Poor Care Received by COPD Patients


Patients with COPD have less access to care, higher treatment costs, and lower standards of care.

According to a recent study, patients with chronic obstructive pulmonary disease (COPD) face numerous challenges accessing care, with treatment costs hospitals that do not provide the recommended standard of care.

The study, published in The Lancet Respiratory Medicine, included information gathered from interviews with patient representatives, caregivers, healthcare providers, insurance and pharmaceutical companies to identify the challenges faced by COPD patients and provide potential solutions.

"This report reveals a real patchwork of care for patients with chronic obstructive pulmonary disease. The disease is the third leading cause of death in the USA, and disproportionately affects some of society's most vulnerable people, yet many patients lack access to basic therapies to improve their quality of life," said lead author Dr MeiLan K Han, MD, MS. "As a physician, I can discuss best treatments with my patients, only to later find out it isn't covered by their insurance, or the co-pay is simply too high. This report aims to move us from debating what ideal care could look like, back to a discussion of what patients are actually facing on a day to day basis."

COPD is a broad term used to describe different progressive lung diseases, such as emphysema and chronic bronchitis. Patients with COPD typically experience increasing breathlessness and are treated with inhalers and pulmonary rehabilitation.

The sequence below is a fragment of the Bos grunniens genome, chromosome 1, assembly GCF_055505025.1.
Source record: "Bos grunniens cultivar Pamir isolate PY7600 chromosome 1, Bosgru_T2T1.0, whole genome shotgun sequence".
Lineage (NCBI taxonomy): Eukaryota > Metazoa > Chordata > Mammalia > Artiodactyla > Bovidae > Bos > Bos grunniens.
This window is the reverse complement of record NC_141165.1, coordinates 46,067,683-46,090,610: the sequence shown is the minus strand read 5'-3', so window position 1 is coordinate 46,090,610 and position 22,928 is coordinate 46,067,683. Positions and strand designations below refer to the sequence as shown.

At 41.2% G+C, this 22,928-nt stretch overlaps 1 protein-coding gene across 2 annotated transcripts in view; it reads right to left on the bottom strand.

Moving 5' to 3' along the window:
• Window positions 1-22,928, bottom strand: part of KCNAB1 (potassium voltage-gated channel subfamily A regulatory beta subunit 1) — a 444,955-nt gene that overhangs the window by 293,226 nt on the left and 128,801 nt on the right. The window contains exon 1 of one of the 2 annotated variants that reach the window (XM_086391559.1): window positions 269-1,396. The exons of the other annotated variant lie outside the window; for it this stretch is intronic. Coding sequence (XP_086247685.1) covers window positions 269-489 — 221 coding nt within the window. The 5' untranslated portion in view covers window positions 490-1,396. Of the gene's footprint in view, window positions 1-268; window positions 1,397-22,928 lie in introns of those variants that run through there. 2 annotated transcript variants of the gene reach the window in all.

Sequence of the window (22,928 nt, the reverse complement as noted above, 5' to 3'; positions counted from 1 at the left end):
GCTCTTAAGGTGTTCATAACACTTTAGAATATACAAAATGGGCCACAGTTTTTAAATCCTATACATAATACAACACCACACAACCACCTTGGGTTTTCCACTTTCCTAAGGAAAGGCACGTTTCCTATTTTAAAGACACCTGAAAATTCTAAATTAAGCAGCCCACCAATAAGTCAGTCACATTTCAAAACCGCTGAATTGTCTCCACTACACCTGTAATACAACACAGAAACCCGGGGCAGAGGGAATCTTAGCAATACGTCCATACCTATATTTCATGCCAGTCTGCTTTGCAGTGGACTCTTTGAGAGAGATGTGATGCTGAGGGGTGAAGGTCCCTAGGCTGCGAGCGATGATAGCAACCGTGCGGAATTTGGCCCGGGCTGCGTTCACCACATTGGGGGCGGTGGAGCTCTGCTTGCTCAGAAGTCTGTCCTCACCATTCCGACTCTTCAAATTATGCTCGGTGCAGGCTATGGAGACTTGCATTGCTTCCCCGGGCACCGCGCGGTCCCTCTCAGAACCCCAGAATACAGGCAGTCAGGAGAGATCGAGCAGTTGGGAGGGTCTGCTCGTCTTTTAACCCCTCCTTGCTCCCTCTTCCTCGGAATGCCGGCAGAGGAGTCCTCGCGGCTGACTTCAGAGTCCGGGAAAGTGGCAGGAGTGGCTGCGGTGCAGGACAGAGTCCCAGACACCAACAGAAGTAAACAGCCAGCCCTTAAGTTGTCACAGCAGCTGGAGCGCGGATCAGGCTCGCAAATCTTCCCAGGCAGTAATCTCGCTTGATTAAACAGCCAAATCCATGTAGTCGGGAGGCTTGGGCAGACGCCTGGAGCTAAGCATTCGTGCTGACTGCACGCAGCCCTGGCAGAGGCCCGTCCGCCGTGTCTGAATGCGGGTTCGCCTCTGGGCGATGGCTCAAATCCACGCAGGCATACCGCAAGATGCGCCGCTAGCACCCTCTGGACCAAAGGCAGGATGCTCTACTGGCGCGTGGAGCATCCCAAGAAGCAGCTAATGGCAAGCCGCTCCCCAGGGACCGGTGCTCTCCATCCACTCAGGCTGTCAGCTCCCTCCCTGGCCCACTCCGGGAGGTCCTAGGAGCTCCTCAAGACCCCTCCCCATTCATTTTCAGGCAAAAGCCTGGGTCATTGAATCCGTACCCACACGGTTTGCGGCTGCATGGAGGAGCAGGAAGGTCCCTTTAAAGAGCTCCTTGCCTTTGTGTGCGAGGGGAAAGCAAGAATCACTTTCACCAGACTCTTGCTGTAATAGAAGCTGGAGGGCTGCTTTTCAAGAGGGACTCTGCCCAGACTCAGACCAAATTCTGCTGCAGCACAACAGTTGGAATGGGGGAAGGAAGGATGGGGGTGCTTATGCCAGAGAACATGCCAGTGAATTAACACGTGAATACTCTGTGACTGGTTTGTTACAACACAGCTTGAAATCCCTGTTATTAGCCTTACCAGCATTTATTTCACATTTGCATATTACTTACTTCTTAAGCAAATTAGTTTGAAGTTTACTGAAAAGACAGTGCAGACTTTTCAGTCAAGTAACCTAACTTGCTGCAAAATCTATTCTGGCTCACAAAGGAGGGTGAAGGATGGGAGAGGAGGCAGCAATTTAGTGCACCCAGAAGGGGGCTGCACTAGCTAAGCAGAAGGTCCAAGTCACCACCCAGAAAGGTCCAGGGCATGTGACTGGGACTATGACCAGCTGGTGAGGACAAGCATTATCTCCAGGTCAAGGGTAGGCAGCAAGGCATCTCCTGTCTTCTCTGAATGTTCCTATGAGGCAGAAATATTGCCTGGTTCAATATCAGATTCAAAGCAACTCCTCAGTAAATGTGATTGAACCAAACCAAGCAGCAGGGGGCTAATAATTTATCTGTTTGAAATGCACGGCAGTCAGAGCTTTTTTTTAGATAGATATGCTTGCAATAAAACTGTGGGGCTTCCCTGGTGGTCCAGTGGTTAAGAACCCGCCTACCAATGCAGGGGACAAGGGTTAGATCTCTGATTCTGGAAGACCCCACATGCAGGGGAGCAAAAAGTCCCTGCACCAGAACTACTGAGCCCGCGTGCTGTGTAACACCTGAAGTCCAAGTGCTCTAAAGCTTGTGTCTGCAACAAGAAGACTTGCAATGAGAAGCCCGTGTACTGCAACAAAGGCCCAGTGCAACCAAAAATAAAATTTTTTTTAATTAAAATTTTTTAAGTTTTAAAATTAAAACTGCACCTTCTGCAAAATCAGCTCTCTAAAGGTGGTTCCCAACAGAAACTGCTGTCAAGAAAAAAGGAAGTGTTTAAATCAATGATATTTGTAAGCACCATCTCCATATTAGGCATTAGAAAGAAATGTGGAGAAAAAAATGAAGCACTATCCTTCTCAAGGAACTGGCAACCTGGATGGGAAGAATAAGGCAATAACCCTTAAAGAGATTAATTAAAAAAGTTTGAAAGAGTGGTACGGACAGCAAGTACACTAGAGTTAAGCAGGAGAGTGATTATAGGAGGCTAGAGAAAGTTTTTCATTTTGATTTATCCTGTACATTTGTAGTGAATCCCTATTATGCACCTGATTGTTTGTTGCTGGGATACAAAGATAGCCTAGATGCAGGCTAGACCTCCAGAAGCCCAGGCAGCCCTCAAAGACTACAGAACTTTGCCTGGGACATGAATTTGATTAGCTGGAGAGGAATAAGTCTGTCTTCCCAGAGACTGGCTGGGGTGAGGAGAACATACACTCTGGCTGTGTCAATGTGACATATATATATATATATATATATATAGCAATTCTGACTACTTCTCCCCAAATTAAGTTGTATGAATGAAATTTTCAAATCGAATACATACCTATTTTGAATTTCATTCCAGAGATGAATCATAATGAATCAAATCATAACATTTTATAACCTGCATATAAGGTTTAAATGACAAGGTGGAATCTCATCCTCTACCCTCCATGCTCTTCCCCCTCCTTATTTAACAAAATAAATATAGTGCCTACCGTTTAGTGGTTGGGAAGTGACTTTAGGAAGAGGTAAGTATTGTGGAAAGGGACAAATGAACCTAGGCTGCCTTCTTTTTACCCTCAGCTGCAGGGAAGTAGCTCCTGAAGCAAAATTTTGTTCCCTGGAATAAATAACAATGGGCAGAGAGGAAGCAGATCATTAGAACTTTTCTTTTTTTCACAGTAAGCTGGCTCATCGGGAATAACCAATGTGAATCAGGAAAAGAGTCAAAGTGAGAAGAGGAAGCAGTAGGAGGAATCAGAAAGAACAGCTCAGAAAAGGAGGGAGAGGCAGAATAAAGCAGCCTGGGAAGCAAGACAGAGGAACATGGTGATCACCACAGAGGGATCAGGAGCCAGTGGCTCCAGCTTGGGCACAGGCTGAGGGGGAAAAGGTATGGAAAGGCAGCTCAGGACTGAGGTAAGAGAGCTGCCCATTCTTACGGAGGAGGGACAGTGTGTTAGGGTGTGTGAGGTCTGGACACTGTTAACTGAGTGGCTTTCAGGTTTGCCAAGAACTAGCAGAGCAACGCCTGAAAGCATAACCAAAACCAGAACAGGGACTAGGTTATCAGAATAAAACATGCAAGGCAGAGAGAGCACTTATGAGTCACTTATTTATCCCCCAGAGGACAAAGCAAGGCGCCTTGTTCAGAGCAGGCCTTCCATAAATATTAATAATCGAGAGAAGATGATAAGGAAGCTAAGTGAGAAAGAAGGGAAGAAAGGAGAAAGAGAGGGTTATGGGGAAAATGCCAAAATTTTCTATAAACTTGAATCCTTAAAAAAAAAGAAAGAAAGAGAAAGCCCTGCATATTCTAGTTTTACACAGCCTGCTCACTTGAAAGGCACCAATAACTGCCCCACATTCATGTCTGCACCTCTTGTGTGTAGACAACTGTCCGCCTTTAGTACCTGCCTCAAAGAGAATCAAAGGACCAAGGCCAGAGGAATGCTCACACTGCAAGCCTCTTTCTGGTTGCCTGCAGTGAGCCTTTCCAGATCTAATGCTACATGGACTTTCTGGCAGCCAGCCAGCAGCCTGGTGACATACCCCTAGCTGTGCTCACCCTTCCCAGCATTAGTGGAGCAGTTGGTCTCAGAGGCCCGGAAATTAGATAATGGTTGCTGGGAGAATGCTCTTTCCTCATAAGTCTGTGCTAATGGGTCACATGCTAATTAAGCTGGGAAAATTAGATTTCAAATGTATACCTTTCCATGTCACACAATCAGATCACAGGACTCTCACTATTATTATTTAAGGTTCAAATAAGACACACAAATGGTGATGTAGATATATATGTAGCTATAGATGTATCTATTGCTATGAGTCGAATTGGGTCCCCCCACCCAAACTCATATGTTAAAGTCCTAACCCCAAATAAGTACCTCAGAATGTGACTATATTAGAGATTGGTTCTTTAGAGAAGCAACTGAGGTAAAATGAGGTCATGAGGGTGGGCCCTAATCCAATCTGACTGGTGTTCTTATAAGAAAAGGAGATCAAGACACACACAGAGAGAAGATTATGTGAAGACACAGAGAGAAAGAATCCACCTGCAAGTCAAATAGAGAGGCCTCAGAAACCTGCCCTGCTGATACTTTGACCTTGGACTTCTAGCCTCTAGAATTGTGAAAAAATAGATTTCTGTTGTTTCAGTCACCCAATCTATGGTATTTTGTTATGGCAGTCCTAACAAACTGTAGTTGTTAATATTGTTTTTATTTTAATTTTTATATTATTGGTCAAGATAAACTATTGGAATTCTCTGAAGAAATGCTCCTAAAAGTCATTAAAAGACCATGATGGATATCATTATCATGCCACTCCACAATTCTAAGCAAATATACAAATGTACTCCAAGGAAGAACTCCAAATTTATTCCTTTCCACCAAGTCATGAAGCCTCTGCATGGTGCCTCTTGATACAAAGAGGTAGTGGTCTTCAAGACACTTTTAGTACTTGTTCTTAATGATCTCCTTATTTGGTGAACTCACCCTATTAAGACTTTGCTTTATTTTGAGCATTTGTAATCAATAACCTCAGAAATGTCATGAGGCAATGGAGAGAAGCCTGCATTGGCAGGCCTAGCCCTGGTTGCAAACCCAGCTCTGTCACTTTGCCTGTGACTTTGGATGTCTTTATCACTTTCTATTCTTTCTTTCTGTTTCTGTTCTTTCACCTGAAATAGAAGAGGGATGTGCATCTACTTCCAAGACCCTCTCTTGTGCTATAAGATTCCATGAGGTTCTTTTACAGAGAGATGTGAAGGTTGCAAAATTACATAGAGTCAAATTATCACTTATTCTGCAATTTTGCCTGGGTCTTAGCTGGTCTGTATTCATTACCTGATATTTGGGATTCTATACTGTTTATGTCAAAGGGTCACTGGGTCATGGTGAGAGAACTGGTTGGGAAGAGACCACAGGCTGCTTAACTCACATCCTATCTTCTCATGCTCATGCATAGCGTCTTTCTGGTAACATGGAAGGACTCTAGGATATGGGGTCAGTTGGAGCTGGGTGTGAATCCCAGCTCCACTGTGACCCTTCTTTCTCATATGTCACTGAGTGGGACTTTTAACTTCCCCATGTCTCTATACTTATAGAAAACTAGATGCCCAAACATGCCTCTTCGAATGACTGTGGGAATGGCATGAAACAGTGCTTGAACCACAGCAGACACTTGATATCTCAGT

According to the study, approximately 15 million adults have been diagnosed with COPD, but some studies suggest up to 28.9 million people display evidence of pulmonary obstruction, which would mean half of the population remains undiagnosed. Patients with COPD are typically older adults and from lower socio-economic backgrounds.

The researchers found that some patients face co-payments of $75 or more per drug, which could result in patients skipping days, not taking full dosages, or not collecting refills. In fact, researchers found that only half of patients took their dosages as prescribed. They believe the high cost of COPD drugs is partly due to the fact there are no generic inhalers in the United States.

Patients in the study describe pulmonary rehabilitation as the most helpful in improving their quality of life. However, access to rehabilitation is limited due to various insurance coverage and a shortage of programs in certain geographic locations.

Each year, there are more than 10 million physician visits, 1.5 million emergency department visits, and 700,000 hospital stays due to COPD, and 1 in 5 hospital admissions are readmitted within 1 month, according to the study.

Poor hospital care is also discussed since researchers found that only 1 in 3 hospital admissions offered patients the standard recommended treatments. A lack of written protocols for inpatients also led to COPD’s low priority within a hospital, the researchers reported.

Researchers found that most readmissions for COPD is due to lack of access to care or support outside of the hospital setting. Improving diagnosis and access to treatment would be an area for improvement, according to the study. In addition, better education for patients and physicians could also improve treatment.

Researchers also believe that better coordination between insurers, pharmaceutical companies, and physicians could reduce financial burdens, which has the potential to increase medication adherence and reduce overall healthcare spending.

More research is needed to understand the disease more fully and develop new treatments, the researchers concluded.

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